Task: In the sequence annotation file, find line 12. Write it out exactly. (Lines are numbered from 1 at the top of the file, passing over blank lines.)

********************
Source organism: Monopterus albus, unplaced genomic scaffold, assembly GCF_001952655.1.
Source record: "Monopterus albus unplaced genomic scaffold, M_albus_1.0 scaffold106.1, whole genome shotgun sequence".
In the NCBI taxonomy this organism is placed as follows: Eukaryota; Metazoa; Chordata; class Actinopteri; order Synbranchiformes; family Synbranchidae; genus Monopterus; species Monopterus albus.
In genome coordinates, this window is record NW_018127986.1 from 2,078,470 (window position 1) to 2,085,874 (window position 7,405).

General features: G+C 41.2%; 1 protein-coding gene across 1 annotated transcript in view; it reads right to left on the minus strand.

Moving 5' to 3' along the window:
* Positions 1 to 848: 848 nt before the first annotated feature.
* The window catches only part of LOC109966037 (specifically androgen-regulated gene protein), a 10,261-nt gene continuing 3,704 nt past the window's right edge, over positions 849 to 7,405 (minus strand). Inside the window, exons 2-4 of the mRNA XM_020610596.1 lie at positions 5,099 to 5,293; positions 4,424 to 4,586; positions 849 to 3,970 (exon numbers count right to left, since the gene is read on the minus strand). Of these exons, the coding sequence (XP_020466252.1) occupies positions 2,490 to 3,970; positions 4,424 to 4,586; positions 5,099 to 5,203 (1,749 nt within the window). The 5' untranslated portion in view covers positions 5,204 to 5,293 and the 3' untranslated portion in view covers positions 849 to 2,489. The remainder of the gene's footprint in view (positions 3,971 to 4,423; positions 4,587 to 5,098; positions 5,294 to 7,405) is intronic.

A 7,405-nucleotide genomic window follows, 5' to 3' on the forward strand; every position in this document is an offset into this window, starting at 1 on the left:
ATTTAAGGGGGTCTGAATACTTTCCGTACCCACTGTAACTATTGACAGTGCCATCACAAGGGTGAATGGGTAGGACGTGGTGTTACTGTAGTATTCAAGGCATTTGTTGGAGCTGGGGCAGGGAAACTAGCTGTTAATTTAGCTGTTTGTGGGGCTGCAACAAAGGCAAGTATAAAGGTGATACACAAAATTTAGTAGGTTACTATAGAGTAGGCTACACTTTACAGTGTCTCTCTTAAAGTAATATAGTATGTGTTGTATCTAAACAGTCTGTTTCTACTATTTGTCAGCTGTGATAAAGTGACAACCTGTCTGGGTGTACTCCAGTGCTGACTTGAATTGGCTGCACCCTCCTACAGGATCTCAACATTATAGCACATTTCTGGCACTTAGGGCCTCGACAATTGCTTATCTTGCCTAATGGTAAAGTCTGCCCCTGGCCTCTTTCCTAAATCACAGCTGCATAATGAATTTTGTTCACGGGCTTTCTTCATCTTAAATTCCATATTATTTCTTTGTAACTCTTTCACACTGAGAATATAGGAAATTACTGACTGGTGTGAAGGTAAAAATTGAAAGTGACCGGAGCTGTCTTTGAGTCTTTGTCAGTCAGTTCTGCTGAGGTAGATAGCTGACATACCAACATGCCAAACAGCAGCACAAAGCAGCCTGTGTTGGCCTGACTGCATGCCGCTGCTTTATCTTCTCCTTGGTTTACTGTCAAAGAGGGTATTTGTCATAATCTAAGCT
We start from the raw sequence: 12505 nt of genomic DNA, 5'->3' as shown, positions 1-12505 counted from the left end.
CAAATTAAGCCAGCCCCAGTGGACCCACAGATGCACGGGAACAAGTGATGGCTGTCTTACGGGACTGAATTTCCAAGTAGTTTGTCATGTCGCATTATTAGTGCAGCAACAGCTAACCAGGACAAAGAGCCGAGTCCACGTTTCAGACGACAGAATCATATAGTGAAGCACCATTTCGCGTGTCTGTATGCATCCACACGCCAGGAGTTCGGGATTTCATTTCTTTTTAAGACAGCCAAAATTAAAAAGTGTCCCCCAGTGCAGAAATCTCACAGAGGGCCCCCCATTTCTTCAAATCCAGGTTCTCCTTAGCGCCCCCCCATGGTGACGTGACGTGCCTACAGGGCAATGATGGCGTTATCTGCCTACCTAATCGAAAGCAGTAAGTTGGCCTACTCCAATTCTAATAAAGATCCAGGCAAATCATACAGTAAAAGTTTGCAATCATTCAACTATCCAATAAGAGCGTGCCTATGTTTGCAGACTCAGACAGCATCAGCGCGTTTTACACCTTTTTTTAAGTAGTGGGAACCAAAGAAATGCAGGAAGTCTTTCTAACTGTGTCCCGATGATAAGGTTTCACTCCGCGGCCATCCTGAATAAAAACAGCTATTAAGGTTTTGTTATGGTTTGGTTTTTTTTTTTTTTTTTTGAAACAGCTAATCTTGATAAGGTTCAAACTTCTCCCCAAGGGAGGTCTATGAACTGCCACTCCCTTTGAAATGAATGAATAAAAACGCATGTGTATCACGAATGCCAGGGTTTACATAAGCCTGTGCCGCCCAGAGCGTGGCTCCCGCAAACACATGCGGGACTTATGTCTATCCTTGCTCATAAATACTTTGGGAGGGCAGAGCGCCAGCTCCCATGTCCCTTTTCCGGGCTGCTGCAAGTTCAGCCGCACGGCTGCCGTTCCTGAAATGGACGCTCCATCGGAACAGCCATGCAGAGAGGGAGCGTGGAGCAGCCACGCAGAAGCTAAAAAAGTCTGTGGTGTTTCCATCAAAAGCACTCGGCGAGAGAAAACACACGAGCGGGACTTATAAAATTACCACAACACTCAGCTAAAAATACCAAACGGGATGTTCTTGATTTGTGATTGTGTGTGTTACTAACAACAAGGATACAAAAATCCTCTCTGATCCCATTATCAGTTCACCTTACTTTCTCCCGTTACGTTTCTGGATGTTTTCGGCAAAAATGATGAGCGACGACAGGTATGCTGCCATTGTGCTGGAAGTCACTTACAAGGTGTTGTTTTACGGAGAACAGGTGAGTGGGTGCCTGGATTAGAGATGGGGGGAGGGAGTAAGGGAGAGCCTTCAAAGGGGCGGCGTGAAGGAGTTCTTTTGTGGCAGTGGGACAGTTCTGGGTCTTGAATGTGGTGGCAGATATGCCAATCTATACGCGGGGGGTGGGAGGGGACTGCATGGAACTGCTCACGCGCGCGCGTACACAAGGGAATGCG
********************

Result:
CAAATTAAGCCAGCCCCAGTGGACCCACAGATGCACGGGAACAAGTGATGGCTGTCTTACGGGACTGAATTTCCAAGTAGTTTGTCATGTCGCATTATTAGTGCAGCAACAGCTAACCAGGACAAAGAGCCGAGTCCACGTTTCAGACGACAGAATCATATAGTGAAGCACCATTTCGCGTGTCTGTATGCATCCACACGCCAGGAGTTCGGGATTTCATTTCTTTTTAAGACAGCCAAAATTAAAAAGTGTCCCCCAGTGCAGAAATCTCACAGAGGGCCCCCCATTTCTTCAAATCCAGGTTCTCCTTAGCGCCCCCCCATGGTGACGTGACGTGCCTACAGGGCAATGATGGCGTTATCTGCCTACCTAATCGAAAGCAGTAAGTTGGCCTACTCCAATTCTAATAAAGATCCAGGCAAATCATACAGTAAAAGTTTGCAATCATTCAACTATCCAATAAGAGCGTGCCTATGTTTGCAGACTCAGACAGCATCAGCGCGTTTTACACCTTTTTTTAAGTAGTGGGAACCAAAGAAATGCAGGAAGTCTTTCTAACTGTGTCCCGATGATAAGGTTTCACTCCGCGGCCATCCTGAATAAAAACAGCTATTAAGGTTTTGTTATGGTTTGGTTTTTTTTTTTTTTTTTTGAAACAGCTAATCTTGATAAGGTTCAAACTTCTCCCCAAGGGAGGTCTATGAACTGCCACTCCCTTTGAAATGAATGAATAAAAACGCATGTGTATCACGAATGCCAGGGTTTACATAAGCCTGTGCCGCCCAGAGCGTGGCTCCCGCAAACACATGCGGGACTTATGTCTATCCTTGCTCATAAATACTTTGGGAGGGCAGAGCGCCAGCTCCCATGTCCCTTTTCCGGGCTGCTGCAAGTTCAGCCGCACGGCTGCCGTTCCTGAAATGGACGCTCCATCGGAACAGCCATGCAGAGAGGGAGCGTGGAGCAGCCACGCAGAAGCTAAAAAAGTCTGTGGTGTTTCCATCAAAAGCACTCGGCGAGAGAAAACACACGAGCGGGACTTATAAAATTACCACAACACTCAGCTAAAAATACCAAACGGGATGTTCTTGATTTGTGATTGTGTGTGTTACTAACAACAAGGATACAAAAATCCTCTCTGATCCCATTATCAGTTCACCTTACTTTCTCCCGTTACGTTTCTGGATGTTTTCGGCAAAAATGATGAGCGACGACAGGTATGCTGCCATTGTGCTGGAAGTCACTTACAAGGTGTTGTTTTACGGAGAACAGGTGAGTGGGTGCCTGGATTAGAGATGGGGGGAGGGAGTAAGGGAGAGCCTTCAAAGGGGCGGCGTGAAGGAGTTCTTTTGTGGCAGTGGGACAGTTCTGGGTCTTGAATGTGGTGGCAGATATGCCAATCTATACGCGGGGGGTGGGAGGGGACTGCATGGAACTGCTCACGCGCGCGCGTACACAAGGGAATGCG